Norfolk tattooist turns to art in lockdown – Eastern Daily Press

When Norfolk artist Leighanne Devaney now goes to work, there's no one flinching as she creates her art.

Tattooist Leighanne Devaney has turned her hand to conventional art during lockdown.- Credit: Neil Didsbury

Leighanne Devaney's art that doesn't require a tattoo.- Credit: Neil Didsbury

Instead, Miss Devaney, 31, from Dereham, happily creates intricate pictures of tigers and flowers - but all with a pen or paintbrush and no needles and ink involved.

Some of Leighanne Devaney's tattoo work.- Credit: Supplied

She's had to put her love of creating tattoos on hold because of lockdown and to keep busy and generate some income, she's turned her hand at artwork on paper instead.

Leighanne Devaney at work doing a tattoo before lockdown.- Credit: Supplied

And the change in career has so far paid off with commissions coming in for artwork depicting pets and loved ones.

Tattooist Leighanne Devaney.- Credit: Neil Didsbury

Leighanne Devaney's tattoo work- Credit: Supplied

Miss Devaney, who went to art college, always wanted to be a tattoo artist and has worked for six years from her own studio Devaney's Tattoos and Removals in Dereham's Aldiss Court, High Street.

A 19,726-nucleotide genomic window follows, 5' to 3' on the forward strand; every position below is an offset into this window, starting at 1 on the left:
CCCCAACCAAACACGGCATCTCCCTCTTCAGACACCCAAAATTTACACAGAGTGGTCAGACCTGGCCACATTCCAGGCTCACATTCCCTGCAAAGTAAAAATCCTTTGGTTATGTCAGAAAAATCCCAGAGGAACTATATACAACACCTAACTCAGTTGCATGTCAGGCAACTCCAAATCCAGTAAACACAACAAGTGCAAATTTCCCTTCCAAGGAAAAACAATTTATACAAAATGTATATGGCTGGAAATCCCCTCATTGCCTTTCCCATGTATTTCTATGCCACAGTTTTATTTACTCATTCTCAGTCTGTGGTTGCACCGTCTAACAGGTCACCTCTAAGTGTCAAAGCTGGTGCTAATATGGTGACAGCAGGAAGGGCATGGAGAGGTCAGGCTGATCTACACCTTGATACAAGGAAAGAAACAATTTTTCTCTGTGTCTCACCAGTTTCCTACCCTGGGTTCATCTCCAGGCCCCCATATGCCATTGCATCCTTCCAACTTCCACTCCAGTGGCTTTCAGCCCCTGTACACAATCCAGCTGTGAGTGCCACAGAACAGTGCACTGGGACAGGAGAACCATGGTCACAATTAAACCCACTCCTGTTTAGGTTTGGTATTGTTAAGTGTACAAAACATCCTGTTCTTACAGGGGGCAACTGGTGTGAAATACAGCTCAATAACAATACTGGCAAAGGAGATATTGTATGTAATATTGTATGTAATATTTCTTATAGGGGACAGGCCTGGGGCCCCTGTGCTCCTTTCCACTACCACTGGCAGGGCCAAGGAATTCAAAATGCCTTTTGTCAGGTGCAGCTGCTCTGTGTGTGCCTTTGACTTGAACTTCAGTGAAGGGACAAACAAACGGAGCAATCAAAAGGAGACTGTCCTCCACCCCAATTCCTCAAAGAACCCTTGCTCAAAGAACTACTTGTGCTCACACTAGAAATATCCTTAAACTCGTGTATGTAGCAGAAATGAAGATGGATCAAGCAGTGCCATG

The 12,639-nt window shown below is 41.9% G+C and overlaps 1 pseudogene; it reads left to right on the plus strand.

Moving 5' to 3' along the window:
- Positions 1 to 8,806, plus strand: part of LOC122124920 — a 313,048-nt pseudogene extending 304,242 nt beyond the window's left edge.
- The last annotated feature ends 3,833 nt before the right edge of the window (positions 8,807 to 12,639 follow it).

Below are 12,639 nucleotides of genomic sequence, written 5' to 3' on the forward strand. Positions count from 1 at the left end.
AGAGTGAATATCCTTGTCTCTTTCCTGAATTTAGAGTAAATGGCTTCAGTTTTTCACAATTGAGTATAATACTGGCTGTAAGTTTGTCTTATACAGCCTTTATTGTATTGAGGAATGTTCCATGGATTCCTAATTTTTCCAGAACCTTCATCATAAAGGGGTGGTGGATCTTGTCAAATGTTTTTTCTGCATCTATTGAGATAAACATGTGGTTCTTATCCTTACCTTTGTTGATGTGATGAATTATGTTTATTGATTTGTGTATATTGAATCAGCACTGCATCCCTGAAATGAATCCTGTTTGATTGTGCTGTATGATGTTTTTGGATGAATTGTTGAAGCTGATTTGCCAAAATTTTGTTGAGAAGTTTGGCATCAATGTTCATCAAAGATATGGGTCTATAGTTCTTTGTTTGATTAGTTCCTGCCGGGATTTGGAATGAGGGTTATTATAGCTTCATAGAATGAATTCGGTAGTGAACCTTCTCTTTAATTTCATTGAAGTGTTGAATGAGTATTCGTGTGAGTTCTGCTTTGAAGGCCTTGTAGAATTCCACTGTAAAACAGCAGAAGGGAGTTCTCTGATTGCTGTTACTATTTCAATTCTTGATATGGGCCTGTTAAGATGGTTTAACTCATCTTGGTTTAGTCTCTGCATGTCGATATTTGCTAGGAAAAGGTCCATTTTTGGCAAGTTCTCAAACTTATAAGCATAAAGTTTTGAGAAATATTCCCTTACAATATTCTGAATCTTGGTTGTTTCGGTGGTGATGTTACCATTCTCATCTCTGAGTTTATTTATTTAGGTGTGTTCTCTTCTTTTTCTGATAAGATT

"My mum always said I was going to do something different, I was always putting temporary tattoos on and changing my hair.

"I've got 13 tattoos myself, not that many for a tattoo artist, and my favourite is one on my leg of my cat Cecil.

Some of Leighanne Devaney's tattoo work.- Credit: Supplied

"Doing tattoos is quite emotional, it's so powerful and I've cried quite a few times. I was once asked to do a mum's signature and her last heart beat on a daughter and father and I cried afterwards for days. A tattoo is very personal, it means so much to someone. If you are correcting someone else's work because they didn't get it quite right, the pressure is really on."

Leighanne Devaney's tattoo work- Credit: Supplied

Leighanne Devaney's tattoo work- Credit: Supplied

Miss Devaney said tigers and roses were really popular tattoos and some, if it was a sleeve, could take several six hour sessions to finish.

"I've always been into art but I just lost touch with it because I just didn't have the time when I was doing the tattoos. I'm currently teaching myself how to use water colours but I don't use oils; at home I have two cats and it would just be too messy."

She can't wait to be able to open her tattoo parlour again when lockdown eases. But for now, she's enjoying creating artistry which is ending on people's walls rather than their skin.

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Norfolk tattooist turns to art in lockdown - Eastern Daily Press

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